A path forward for the edited media industry
by Philippe Barbe
27 Jan 2021
Part 12 of 20 in a series examining the interplay of Data Science, AI, the media and advertising.
Advertising is roughly a $600B global industry with slightly more than half of that generated by various forms of digital advertising. Google’s 2019 revenue was about $150B if you include their cloud business. Facebook’s was about $70B. While these giants have a large share of the total market there is plenty of opportunity for the edited media industry to grab more of the rest of that $600B of advertising revenue.
The opportunity is particularly obvious when you consider that Google and Facebook ad revenues are partly derived from content created by the edited media industry! Google and Facebook get the revenue simply because they offer a better workflow for advertisers.
For the traditional media industry, regaining control of its advertising value will require considerable investments over the long run. But the opportunities are such at all levels, from regional to global, it is possible to build the proper systems with incremental and profitable investments. It requires vision, leadership, talented software and data engineers, talented data scientists, and long term commitments. But it can be done in a profitable manner.
Faced with the hyper-fragmented landscape discussed in previous articles, the only way for global brands to make rational and efficient marketing decisions is by using data science, including AI, in smart systems.
The only way for traditional media to monetize their audience and content globally is to participate in some kind of “smart” marketplace. The problem precluding such a market is that the infrastructure, systems and automated workflows simply do not exist today.
But, they must be built if the edited media industry is to survive. This requires long term commitments (20 years), but the needed investments can be profitable within a much shorter horizon of 3-5 years, IF the growth strategy is well planned, incremental, and the company undertaking this effort is positioned in the right spot.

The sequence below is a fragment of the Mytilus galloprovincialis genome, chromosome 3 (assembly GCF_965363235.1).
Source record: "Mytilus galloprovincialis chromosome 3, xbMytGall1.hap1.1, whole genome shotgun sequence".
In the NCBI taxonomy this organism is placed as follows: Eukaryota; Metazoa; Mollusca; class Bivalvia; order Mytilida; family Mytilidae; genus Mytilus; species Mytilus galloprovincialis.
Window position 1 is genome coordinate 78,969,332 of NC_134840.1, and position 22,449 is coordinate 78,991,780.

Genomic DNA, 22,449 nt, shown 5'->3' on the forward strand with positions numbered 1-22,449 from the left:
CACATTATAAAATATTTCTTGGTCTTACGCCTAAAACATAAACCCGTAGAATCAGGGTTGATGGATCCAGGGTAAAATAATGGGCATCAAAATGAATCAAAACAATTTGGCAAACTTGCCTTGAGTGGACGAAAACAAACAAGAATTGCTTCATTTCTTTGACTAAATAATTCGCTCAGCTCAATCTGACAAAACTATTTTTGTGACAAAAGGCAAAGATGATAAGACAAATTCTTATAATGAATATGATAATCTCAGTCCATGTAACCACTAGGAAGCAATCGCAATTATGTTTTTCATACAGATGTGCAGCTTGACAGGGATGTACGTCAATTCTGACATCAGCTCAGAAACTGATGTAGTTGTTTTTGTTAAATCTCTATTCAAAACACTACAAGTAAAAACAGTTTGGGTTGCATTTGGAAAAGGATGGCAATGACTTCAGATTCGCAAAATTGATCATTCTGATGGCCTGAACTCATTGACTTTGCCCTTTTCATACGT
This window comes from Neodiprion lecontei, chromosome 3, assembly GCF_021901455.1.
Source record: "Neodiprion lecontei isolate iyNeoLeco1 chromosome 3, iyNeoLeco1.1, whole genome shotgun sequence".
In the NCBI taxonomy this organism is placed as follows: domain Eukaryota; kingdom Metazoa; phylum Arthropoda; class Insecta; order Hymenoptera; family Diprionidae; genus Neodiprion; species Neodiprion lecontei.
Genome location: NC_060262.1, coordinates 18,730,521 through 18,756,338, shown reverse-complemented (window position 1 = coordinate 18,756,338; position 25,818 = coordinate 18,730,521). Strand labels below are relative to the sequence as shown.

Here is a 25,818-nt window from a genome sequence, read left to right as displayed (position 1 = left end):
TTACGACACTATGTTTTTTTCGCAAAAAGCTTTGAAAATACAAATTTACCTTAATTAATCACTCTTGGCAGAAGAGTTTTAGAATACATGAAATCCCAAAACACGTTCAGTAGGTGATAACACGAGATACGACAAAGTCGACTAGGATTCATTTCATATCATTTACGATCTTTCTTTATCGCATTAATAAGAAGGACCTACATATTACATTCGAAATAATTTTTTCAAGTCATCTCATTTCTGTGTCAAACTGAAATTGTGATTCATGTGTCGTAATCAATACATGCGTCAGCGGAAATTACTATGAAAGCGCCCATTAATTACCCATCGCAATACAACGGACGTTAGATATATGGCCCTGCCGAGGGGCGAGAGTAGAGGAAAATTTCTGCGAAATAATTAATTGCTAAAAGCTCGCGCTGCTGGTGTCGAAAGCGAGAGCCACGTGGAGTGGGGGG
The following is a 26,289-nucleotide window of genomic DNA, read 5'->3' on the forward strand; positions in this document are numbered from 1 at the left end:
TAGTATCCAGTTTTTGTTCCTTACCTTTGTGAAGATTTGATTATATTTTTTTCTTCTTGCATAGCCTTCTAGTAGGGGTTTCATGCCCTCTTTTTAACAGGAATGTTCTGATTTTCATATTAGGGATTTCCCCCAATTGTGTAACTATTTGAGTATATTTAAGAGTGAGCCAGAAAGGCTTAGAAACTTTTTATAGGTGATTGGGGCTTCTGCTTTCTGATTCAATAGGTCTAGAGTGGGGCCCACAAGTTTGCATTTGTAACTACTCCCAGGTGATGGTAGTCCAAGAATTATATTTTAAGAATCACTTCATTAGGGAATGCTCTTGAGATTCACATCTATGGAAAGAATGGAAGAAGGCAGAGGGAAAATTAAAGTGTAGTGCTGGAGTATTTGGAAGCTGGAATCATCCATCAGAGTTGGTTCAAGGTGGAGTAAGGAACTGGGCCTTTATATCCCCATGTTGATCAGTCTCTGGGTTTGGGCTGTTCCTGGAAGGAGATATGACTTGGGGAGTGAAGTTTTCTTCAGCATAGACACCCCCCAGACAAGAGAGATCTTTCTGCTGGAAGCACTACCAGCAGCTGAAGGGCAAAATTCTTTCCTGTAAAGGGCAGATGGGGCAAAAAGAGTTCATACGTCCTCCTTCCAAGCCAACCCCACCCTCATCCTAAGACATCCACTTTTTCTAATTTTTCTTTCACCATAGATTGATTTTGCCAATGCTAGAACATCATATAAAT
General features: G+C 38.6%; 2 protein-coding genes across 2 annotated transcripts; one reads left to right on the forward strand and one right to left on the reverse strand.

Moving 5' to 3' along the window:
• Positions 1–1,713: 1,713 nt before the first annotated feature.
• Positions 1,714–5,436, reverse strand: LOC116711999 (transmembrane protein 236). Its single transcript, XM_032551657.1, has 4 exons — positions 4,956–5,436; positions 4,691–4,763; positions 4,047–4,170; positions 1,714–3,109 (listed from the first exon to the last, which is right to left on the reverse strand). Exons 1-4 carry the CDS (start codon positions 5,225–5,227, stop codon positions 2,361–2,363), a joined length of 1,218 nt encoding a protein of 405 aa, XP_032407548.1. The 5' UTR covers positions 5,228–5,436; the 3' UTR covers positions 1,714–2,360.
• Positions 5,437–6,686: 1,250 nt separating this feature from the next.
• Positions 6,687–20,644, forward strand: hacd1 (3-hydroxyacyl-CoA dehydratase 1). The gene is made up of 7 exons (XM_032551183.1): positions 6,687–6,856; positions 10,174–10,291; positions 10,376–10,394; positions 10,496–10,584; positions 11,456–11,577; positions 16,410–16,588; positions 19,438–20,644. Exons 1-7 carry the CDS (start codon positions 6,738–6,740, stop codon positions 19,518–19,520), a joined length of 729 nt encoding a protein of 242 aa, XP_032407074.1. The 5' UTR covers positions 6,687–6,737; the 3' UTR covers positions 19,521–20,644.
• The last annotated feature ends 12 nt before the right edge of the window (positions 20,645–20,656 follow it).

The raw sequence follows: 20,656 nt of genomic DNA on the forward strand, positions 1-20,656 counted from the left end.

The current large tech companies have not been successful. Google left the TV Ad business in 2012, because to keep control of their business media groups and measurement companies blocked them as they will block any similar offerings from Facebook or Amazon.
The solution must come from within the traditional media, be it a media group, a large advertisement agency, a large global corporation, a global data provider in the ecosystem, a software company, or a combination of these.
To be profitable quickly, it requires participation, starting small in a specific part of the edited media industry, and growing carefully as a partnership across the industry.
It may seem idealistic and unrealistic for all these players to work together, but the diminishing returns of the industry will either force that evolution or see them merged with the tech companies. Such a merger will precipitate considerable further contraction of edited media, goes against the lessons of history, and against a deep political desire to keep the free press in democracies.
Whatever entity attempts to utilized Data Science and AI to solve the woes of the edited media industry will need to offer two core functionalities at any scale, from local to global, with systems far smarter than what has been currently designed:
More precisely, what do these two requirements cover, and what do we mean by far smarter systems?
For starters, the system should be able to integrate a vast amount of data, originating from:
In these systems, a marketing department should be able to:
On the media operator side, the system should be smart enough to:
On the content creator and media side, the systems should be smart enough so that: